Linkage analysis and association studies have pointed to neuregulin 1 (NRG1) as the prime candidate for 8p-linked schizophrenia (SZ). However, so far, no specific functional alleles in the gene's exons, intron-exon junctions and promoters have been identified that are unequivocally associated with SZ. In this study, we analyzed several NRG1 polymorphisms that affect ATTT motifs and AT-rich regions of the gene. We have previously identified a number of such polymorphisms in the promoters of other SZ and bipolar disorder (BD) candidate genes and found positive associations to several of them. In addition, allele specific differences in the binding of brain proteins have been found for many of the polymorphisms. A case control design was used to compare allele frequencies in Caucasian and African American patients with SZ and controls. In the African American group, a significant difference was found in the allele and genotype distribution for several of the markers and haplotype blocks located in the 5′- and 3′-ends of the gene. The most significant result was obtained for rs6150532, an insertion/deletion variant in a conserved region of an intron that separates two small, alternatively spliced exons. Allele-specific and developmental differences were detected in the binding of a brain protein using newborn rat pups when probes containing the two rs6150532 alleles were used in electromobility gel shift assays. There were no significant differences in allele or genotype distribution found for any of the markers in the Caucasian sample. Although the samples size is relatively small, the findings support a role for NRG1 in SZ in African Americans and suggest that polymorphic differences in regions of the gene that recognize AT-binding proteins may be a factor in disease pathogenesis.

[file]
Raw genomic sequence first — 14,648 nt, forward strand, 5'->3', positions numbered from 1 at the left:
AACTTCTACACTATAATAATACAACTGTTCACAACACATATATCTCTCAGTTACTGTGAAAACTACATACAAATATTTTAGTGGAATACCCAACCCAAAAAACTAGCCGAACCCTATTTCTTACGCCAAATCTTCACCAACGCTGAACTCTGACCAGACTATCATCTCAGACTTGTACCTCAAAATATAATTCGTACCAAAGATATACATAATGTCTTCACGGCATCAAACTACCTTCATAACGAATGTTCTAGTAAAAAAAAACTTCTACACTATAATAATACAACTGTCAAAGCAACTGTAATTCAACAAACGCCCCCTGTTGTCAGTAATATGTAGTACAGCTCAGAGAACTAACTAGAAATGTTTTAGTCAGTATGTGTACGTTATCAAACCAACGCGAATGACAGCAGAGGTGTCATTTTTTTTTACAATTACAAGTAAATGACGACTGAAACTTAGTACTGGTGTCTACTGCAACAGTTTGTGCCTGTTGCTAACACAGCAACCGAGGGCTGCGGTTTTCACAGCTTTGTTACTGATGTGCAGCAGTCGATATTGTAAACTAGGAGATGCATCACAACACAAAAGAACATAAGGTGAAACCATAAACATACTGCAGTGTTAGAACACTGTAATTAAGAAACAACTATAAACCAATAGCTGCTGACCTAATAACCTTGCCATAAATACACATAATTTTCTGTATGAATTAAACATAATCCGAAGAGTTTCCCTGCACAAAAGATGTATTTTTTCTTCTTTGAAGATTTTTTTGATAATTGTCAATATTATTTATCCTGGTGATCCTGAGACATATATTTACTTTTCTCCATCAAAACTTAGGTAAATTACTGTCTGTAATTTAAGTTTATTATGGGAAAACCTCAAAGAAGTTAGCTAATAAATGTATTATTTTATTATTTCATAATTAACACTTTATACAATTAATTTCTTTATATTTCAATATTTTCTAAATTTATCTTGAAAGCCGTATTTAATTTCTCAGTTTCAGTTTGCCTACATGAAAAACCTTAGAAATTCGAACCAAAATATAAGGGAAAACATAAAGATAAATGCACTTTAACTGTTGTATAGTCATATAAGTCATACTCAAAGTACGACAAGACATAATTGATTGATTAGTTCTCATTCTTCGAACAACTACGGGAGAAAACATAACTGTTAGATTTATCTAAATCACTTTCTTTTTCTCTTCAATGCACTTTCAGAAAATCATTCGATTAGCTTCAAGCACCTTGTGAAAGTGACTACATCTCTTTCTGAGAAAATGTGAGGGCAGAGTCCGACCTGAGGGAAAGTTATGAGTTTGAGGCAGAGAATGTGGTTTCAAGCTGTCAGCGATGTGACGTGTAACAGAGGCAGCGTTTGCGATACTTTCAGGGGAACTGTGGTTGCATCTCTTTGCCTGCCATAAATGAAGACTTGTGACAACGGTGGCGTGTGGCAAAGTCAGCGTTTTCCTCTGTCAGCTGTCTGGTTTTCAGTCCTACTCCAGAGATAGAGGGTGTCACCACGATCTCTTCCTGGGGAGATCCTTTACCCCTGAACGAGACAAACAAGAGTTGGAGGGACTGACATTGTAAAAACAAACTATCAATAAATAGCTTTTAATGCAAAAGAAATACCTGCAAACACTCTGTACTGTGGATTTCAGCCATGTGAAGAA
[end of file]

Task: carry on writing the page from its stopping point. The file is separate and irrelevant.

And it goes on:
|Original language||English (US)|
|Number of pages||8|
|Journal||American Journal of Medical Genetics - Neuropsychiatric Genetics|
|State||Published - Jan 5 2006|
ASJC Scopus subject areas
- Psychiatry and Mental health
- Cellular and Molecular Neuroscience